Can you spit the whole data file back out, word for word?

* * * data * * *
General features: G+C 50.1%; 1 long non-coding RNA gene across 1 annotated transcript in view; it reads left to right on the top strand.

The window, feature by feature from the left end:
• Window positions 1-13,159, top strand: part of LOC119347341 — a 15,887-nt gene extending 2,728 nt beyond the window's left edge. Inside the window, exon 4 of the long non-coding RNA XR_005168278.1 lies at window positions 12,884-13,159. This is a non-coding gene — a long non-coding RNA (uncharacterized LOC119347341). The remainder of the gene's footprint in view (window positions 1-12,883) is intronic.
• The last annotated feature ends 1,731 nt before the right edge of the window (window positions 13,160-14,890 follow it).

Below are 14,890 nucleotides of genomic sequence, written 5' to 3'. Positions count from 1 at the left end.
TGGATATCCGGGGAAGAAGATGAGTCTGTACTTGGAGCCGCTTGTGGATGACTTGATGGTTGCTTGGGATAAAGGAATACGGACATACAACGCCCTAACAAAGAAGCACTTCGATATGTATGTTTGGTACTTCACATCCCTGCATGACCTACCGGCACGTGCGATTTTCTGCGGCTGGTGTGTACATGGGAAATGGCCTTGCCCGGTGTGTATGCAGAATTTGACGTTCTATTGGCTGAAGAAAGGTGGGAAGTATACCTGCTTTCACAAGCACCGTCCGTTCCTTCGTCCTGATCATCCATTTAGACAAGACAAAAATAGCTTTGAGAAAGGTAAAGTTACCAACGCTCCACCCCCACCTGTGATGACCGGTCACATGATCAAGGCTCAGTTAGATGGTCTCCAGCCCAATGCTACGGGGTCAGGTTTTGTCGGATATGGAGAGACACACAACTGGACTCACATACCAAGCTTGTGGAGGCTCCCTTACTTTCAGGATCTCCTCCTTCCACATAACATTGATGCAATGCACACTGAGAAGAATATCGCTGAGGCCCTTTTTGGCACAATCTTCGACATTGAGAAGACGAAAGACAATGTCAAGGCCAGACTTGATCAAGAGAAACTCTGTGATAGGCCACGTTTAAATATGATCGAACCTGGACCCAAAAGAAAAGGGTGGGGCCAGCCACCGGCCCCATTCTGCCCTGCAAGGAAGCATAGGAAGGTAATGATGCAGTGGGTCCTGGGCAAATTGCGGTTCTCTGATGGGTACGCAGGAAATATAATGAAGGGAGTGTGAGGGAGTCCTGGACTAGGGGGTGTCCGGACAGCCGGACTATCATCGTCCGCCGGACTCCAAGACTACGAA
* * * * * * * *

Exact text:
General features: G+C 50.1%; 1 long non-coding RNA gene across 1 annotated transcript in view; it reads left to right on the top strand.

The window, feature by feature from the left end:
• Window positions 1-13,159, top strand: part of LOC119347341 — a 15,887-nt gene extending 2,728 nt beyond the window's left edge. Inside the window, exon 4 of the long non-coding RNA XR_005168278.1 lies at window positions 12,884-13,159. This is a non-coding gene — a long non-coding RNA (uncharacterized LOC119347341). The remainder of the gene's footprint in view (window positions 1-12,883) is intronic.
• The last annotated feature ends 1,731 nt before the right edge of the window (window positions 13,160-14,890 follow it).

Below are 14,890 nucleotides of genomic sequence, written 5' to 3'. Positions count from 1 at the left end.
TGGATATCCGGGGAAGAAGATGAGTCTGTACTTGGAGCCGCTTGTGGATGACTTGATGGTTGCTTGGGATAAAGGAATACGGACATACAACGCCCTAACAAAGAAGCACTTCGATATGTATGTTTGGTACTTCACATCCCTGCATGACCTACCGGCACGTGCGATTTTCTGCGGCTGGTGTGTACATGGGAAATGGCCTTGCCCGGTGTGTATGCAGAATTTGACGTTCTATTGGCTGAAGAAAGGTGGGAAGTATACCTGCTTTCACAAGCACCGTCCGTTCCTTCGTCCTGATCATCCATTTAGACAAGACAAAAATAGCTTTGAGAAAGGTAAAGTTACCAACGCTCCACCCCCACCTGTGATGACCGGTCACATGATCAAGGCTCAGTTAGATGGTCTCCAGCCCAATGCTACGGGGTCAGGTTTTGTCGGATATGGAGAGACACACAACTGGACTCACATACCAAGCTTGTGGAGGCTCCCTTACTTTCAGGATCTCCTCCTTCCACATAACATTGATGCAATGCACACTGAGAAGAATATCGCTGAGGCCCTTTTTGGCACAATCTTCGACATTGAGAAGACGAAAGACAATGTCAAGGCCAGACTTGATCAAGAGAAACTCTGTGATAGGCCACGTTTAAATATGATCGAACCTGGACCCAAAAGAAAAGGGTGGGGCCAGCCACCGGCCCCATTCTGCCCTGCAAGGAAGCATAGGAAGGTAATGATGCAGTGGGTCCTGGGCAAATTGCGGTTCTCTGATGGGTACGCAGGAAATATAATGAAGGGAGTGTGAGGGAGTCCTGGACTAGGGGGTGTCCGGACAGCCGGACTATCATCGTCCGCCGGACTCCAAGACTACGAA